24

How do I go about changing my laptop's display's color temperature? And I don't mean through something like the Red, Green, Blue sliders in the NVIDIA config menu. I'm talking about like adjusting in degrees, like editing a photo's white balance.

So now I've found Redshift and it's doing me pretty good. I thought it might be helpful if I out here the command I'm using.

redshift -t 5000:5000 -g .5

By adding this to my start up commands I should be good.

I'm still open to other suggestions, because I'd like something that actually edited my xorg.conf or something like that.

13

Redshift adjusts the color temperature of your screen according to your surroundings. This may help your eyes hurt less if you are working in front of the screen at night.

I'm not sure if this is what you need because, as far as I know, it won't let you adjust the colour temperature manually. It may help though, so Here's the website anyway.

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  • Heh, I just started trying this. It's working pretty well... accept blacks just aren't as deep as they were on my old screen, but that just might be a fault of this new one. – RPG Master Aug 6 '10 at 3:16
  • my eyes thank you for this tip. (would be nice if OP could add the link to Redshift website in the question) – kounryusui Oct 25 '10 at 21:56
17

redshift -O 5000 works for instantly turning on warm mode instead of messing with location data

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  • 5
    To turn off, use redshift -x – JellicleCat Sep 8 '17 at 17:35
  • 2
    Normal 6500, by default night 3500, day 5700, min 1000, max 25000. – Pablo Bianchi Mar 1 '18 at 3:33
  • 1
    Oh man! This command is a life-saver! – Nav Oct 15 '19 at 18:12
  • 1
    But should you launch something like nvidia-settings, and this change gets reverted. Better use something like redshift -l0:0 -t 5000:5000, which also doesn't mess with location data, being explicitly set to Greenwich/equator. – Ruslan Feb 12 at 17:02
  • It lasts for like 5 sec and then turns back to normal. and it prints "Using method `randr'." – Andi Hamolli Feb 22 at 19:52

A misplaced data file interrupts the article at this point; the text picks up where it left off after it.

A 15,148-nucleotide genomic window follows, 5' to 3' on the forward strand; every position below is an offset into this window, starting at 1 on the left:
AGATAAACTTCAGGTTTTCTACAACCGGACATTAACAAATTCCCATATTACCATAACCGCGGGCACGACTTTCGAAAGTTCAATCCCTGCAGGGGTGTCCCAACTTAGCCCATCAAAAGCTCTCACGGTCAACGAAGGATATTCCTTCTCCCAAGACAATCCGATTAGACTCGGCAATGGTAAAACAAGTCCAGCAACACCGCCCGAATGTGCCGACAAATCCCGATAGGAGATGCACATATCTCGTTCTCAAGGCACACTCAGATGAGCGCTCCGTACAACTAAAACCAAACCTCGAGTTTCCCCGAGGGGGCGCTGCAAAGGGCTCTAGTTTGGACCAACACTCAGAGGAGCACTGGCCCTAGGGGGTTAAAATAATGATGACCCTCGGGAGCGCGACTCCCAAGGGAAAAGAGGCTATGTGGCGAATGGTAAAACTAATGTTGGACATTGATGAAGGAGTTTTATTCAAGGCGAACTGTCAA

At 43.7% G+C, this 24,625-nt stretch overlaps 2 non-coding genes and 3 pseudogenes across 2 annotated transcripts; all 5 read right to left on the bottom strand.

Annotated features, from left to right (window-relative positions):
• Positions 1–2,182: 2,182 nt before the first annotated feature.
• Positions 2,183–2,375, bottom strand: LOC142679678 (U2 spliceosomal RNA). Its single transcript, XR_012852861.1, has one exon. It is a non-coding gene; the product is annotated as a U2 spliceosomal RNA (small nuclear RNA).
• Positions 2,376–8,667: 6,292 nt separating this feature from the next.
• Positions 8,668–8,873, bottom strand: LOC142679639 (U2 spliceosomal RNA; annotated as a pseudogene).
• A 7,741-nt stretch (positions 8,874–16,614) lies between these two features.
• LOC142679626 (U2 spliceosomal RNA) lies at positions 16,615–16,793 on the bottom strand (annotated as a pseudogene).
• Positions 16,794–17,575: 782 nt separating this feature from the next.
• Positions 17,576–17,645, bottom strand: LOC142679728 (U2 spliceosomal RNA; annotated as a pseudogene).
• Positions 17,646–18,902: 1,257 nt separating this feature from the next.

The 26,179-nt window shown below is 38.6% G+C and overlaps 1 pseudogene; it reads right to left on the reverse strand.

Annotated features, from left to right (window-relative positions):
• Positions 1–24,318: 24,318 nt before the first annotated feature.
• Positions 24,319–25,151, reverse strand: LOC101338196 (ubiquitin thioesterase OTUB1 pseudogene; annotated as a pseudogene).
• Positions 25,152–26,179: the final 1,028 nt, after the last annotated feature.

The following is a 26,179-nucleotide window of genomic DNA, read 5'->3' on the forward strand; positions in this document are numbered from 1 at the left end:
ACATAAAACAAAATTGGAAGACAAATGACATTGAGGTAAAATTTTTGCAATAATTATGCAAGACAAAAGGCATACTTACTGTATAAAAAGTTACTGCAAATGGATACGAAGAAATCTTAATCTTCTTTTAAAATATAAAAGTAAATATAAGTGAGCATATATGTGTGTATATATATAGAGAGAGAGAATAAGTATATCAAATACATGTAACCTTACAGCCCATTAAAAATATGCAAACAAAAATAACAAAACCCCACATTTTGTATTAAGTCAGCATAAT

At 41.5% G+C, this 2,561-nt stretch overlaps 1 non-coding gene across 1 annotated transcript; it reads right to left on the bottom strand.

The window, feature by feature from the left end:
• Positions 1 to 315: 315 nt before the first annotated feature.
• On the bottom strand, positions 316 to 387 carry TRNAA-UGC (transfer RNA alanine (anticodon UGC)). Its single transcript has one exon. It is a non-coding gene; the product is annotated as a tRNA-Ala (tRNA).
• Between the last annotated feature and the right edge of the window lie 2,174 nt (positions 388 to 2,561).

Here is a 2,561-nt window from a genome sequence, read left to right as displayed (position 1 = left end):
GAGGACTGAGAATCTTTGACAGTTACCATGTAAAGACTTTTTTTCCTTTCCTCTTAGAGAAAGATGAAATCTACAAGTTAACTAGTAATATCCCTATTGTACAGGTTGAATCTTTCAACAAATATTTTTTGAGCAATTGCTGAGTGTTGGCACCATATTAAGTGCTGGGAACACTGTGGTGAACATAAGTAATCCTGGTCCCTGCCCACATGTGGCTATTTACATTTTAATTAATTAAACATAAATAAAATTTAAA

5

If you've got any form of colour-calibration hardware (or can find a profile on the internet) then gnome-color-manager will load and apply monitor calibration system-wide.

Windows drivers for monitors and laptops will often come with an .icm colour profile you can use, which, while not perfect, would almost certainly be better than nothing.

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  • 2
    Then check this tools: gcm-viewer, gcm-import, gcm-inspect, gcm-picker, gcm-calibrate. – Pablo Bianchi Mar 1 '18 at 3:19
1

In case you are using proprietary drivers, its quite easy with the built in gamma and color control, otherwise follow the methods listed above. Even Intel cards have GPU tools that can be installed via x-swat ppa.

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1

This follows @CornSmith answer :

  1. Check System Panel icon for RedShift App

enter image description here

  1. Disable it.
  2. Execute following command

redshift -O 3000

  1. Color temperature of your display should change
  2. To revert, just go to System Panel and Enable it, Automatic Feature will be back!
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0

LPROF http://lprof.sourceforge.net/ seems to be your best bet for adjusting color temperature via software. There's also ArgyllCMS which looks to have an even steeper learning curve.

I have not used either but LPROF is available as an ubuntu package. sudo aptitude install lprof

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  • Sorry, forgot to mention I tried LPROF. I'm not sure if I'm doing it wrong, but the profile I made did nothing, even after trying to load it using xcalib... – RPG Master Aug 6 '10 at 1:09
0

I installed the f.lux gui, but have scripted xflux a bit instead of using the gui, to just make the changes when I wanted. on 10.04, redshift was out of date.

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0

Another option is sct (set color temperature?). If you like small, compact programs with few dependencies, sct might be a good option.

https://packages.ubuntu.com/search?suite=all&searchon=names&keywords=sct

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